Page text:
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J Pers. 2019 Dec 16. doi: 10.1111/jopy.12534. [Epub ahead of print]

Self-distancing promotes positive emotional change after adversity: Evidence from a micro-longitudinal field experiment.

Author information

1
Department of Psychology, University of Waterloo, Waterloo, Ontario, Canada.
2
Autism and Developmental Medicine Institute, Geisinger Health System, Lewisburg, Pennsylvania.

Abstract

OBJECTIVE:

This research examines changes in emotionality following adverse experiences in daily life. We tested whether daily self-distancing (vs. self-immersing) in reflections on adversity results in positive change in emotionality. Additionally, we probed the "dosage" effect of repeated self-distancing.

METHOD:

A micro-longitudinal field experiment combined 4-week daily diary and experimental manipulation of perspective during diary-based reflections on adverse experiences to explore the trajectory of change in emotionality. Each day, participants (N = 149) described and reflected on one significant event from that day and rated emotionality. We randomly assigned participants to reflect from a self-immersed or self-distanced perspective.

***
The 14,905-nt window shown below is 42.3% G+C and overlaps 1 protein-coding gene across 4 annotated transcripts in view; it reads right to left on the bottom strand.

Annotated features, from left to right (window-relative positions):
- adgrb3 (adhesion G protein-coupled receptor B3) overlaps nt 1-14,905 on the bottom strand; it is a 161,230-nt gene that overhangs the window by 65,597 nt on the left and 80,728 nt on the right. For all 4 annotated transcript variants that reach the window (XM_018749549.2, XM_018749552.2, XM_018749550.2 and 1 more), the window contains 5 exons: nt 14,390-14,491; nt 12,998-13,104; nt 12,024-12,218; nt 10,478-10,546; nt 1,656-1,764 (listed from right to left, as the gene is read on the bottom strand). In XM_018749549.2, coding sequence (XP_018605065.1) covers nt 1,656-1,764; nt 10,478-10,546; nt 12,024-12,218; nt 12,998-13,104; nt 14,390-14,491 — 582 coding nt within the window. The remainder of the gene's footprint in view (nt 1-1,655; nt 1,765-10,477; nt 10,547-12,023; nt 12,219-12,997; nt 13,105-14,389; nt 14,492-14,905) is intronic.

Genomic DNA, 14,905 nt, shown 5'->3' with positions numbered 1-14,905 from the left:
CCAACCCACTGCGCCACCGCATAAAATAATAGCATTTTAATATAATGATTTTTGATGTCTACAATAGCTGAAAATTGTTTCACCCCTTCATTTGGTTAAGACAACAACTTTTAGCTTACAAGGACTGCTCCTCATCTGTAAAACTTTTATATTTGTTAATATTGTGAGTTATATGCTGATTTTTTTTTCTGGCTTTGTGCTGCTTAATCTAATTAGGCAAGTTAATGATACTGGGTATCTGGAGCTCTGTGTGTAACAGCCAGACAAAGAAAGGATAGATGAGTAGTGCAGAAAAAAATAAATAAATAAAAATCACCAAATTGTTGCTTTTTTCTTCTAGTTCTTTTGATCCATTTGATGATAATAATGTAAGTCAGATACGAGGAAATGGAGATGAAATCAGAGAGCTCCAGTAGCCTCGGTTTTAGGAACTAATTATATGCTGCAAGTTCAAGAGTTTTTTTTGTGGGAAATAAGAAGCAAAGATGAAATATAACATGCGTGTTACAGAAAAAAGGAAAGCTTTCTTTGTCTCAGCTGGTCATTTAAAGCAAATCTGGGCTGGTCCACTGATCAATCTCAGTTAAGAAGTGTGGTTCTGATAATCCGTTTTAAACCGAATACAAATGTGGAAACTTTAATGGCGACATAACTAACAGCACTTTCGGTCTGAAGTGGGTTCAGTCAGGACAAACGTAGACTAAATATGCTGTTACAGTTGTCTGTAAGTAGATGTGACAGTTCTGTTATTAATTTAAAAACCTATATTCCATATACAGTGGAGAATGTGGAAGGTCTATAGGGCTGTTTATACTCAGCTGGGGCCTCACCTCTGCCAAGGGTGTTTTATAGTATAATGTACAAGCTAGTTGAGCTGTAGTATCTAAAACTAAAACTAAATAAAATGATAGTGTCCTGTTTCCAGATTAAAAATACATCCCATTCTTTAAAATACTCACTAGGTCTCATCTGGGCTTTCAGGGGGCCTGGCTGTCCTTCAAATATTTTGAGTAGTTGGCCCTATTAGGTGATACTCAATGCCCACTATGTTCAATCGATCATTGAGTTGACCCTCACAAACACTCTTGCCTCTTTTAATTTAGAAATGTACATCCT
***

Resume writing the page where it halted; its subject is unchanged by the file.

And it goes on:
RESULTS:

Self-distanced participants showed a change toward positive emotionality while maintaining the same level of negative emotionality, whereas self-immersed participants did not show changes in positive or negative emotionality. We also observed that self-distancing reached its maximum effect ("dosage") for positive emotionality in the third week of the diary.

CONCLUSIONS:

Repeated self-distanced reflections can promote positive change in emotionality in the face of everyday adversity. Notably, repeated self-distancing effectiveness has a saturation point. In contrast, self-immersed reflections on adversity do not promote positive emotional change. Together, these observations raise the question how the default self-immersed reflection on traumatic experiences impacts personal growth.

KEYWORDS:

adversity; emotion; emotional change; posttraumatic growth; self-distancing

PMID:
31840248
DOI:
10.1111/jopy.12534

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